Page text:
The Great Chinese Famine, 1958-1962
By Yang Jisheng; Edward Friedman (Introduction by); Roderick MacFarquhar (Introduction by); Stacy Mosher (Translator); Jian Guo (Translator); Edward Friedman (Editor); Stacy Mosher (Editor); Jian Guo (Editor)
(Farrar, Straus and Giroux, Hardcover, 9780374277932, 656pp.)
Publication Date: October 30, 2012
Other Editions of This Title: Paperback
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The much-anticipated definitive account of China’s Great Famine
An estimated thirty-six million Chinese men, women, and children starved to death during China’s Great Leap Forward in the late 1950s and early ’60s. One of the greatest tragedies of the twentieth century, the famine is poorly understood, and in China is still euphemistically referred to as “the three years of natural disaster.”
As a journalist with privileged access to official and unofficial sources, Yang Jisheng spent twenty years piecing together the events that led to mass nationwide starvation, including the death of his own father. Finding no natural causes, Yang attributes responsibility for the deaths to China’s totalitarian system and the refusal of officials at every level to value human life over ideology and self-interest.
Tombstone is a testament to inhumanity and occasional heroism that pits collective memory against the historical amnesia imposed by those in power. Stunning in scale and arresting in its detailed account of the staggering human cost of this tragedy, Tombstone is written both as a memorial to the lives lost—an enduring tombstone in memory of the dead—and in hopeful anticipation of the final demise of the totalitarian system. Ian Johnson, writing in The New York Review of Books, called the Chinese edition of Tombstone “groundbreaking . . . One of the most important books to come out of China in recent years.”
Yang Jisheng was born in 1940, joined the Communist Party in 1964, and worked for the Xinhua News Agency from January 1968 until his retirement in 2001. He is now a deputy editor at Yanhuang Chunqiu (Chronicles of History), an official journal that regularly skirts censorship with articles on controversial political topics. A leading liberal voice, he published the Chinese version of Tombstone in Hong Kong in May 2008. Eight editions have been issued since then.Yang Jisheng lives in Beijing with his wife and two children.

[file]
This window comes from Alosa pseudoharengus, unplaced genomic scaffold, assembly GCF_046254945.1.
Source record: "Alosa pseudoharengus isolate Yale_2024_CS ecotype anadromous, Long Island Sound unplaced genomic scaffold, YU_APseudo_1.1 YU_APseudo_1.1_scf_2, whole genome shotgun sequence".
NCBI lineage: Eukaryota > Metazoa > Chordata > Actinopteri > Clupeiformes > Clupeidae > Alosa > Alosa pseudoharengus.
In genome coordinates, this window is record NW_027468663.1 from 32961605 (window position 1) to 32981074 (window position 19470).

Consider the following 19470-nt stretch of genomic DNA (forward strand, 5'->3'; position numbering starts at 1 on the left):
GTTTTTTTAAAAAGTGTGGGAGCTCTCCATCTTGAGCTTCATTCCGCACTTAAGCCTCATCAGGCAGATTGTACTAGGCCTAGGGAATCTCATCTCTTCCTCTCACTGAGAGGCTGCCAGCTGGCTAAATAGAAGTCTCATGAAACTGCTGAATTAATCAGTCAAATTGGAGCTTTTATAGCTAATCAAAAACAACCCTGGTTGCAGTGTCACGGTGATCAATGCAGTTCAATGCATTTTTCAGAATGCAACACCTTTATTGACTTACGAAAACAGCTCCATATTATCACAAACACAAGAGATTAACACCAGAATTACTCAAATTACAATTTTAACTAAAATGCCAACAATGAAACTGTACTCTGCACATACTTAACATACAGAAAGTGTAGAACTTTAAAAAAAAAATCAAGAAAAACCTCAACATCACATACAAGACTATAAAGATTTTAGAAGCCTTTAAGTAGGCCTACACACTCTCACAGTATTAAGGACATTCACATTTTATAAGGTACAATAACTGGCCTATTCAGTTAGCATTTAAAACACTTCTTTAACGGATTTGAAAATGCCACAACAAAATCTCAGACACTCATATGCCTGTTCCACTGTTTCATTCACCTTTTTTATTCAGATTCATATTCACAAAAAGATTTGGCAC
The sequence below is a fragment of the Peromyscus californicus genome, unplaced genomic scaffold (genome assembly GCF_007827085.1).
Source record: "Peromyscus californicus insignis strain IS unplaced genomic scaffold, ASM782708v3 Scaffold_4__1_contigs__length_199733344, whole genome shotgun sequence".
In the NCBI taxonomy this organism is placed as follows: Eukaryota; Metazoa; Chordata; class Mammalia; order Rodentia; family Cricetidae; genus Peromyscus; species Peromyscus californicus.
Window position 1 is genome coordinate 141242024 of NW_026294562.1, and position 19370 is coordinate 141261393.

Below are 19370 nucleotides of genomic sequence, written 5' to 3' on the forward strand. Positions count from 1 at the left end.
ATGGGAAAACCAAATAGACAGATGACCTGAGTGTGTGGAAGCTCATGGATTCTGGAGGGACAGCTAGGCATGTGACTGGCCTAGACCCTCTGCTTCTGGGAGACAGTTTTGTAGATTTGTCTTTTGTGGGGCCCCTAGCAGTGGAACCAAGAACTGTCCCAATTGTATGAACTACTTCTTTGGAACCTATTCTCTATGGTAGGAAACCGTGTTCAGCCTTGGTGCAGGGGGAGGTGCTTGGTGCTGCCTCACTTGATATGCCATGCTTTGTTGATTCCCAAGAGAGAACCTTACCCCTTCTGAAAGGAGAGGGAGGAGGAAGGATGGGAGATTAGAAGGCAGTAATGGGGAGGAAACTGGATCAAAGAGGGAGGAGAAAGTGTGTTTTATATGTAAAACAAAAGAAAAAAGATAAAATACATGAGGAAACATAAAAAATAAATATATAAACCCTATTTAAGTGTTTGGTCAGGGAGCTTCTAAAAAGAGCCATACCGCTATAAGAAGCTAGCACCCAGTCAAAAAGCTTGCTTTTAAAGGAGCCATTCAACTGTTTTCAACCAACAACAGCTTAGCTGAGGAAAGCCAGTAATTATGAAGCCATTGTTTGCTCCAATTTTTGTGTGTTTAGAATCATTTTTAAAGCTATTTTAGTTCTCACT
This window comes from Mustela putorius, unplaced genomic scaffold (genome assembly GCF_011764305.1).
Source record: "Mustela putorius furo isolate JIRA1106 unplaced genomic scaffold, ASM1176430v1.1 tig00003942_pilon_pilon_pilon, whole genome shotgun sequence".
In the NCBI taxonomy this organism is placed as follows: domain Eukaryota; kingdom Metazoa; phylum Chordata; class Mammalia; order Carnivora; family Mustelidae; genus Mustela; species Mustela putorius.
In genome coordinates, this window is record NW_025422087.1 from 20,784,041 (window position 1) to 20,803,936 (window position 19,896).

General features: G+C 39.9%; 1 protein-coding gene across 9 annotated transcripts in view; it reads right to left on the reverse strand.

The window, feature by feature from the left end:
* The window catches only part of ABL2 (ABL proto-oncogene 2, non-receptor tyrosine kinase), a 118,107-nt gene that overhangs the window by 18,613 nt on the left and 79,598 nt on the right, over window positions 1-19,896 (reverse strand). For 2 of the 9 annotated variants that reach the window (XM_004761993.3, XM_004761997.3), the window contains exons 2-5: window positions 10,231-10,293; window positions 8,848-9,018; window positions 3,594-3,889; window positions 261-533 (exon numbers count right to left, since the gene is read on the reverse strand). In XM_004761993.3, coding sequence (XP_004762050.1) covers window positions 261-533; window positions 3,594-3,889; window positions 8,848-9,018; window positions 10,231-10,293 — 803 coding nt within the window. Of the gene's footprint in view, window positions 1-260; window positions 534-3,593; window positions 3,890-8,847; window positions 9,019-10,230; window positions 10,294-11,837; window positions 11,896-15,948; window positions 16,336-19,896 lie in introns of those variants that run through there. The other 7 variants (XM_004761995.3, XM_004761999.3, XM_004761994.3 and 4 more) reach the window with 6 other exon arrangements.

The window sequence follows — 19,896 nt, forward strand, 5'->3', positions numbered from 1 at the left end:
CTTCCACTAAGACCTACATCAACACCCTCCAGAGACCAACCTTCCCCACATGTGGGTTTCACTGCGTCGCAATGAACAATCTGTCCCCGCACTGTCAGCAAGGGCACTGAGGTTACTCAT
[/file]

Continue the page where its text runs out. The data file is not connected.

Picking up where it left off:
Stacy Mosher learned Chinese in Hong Kong, where she lived for nearly 18 years. A long-time journalist, Mosher currently works as an editor and translator in Brooklyn.
Guo Jian is Professor of English at the University of Wisconsin-Whitewater. Originally trained in Chinese language and literature, Guo was on the Chinese faculty of Beijing Normal University until he came to the United States to study for his PhD in English in the mid-1980’s.
For 10 years, journalist Yang Jinsheng secretly collected official evidence about the terrible famine in China a half-century ago. In his chilling book Tombstone â?? which is banned in his homeland â?? Yang estimates that 36 million people died of starvation and other causes during the famine, even as grain exports continued. More at NPR.org
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“The best English-language account . . . [Tombstone] combines thorough statistical analysis with detailed archival research and heart-rending oral histories.” —Matthew C. Klein, Bloomberg
“Without a doubt the definitive account—for now and probably for a long time . . . One of the most important books—not just China books—of our time.” —Arthur Waldron, The New Criterion
“A vital testimony of a largely buried era.”—Clarissa Sebag-Montefiore, The Independent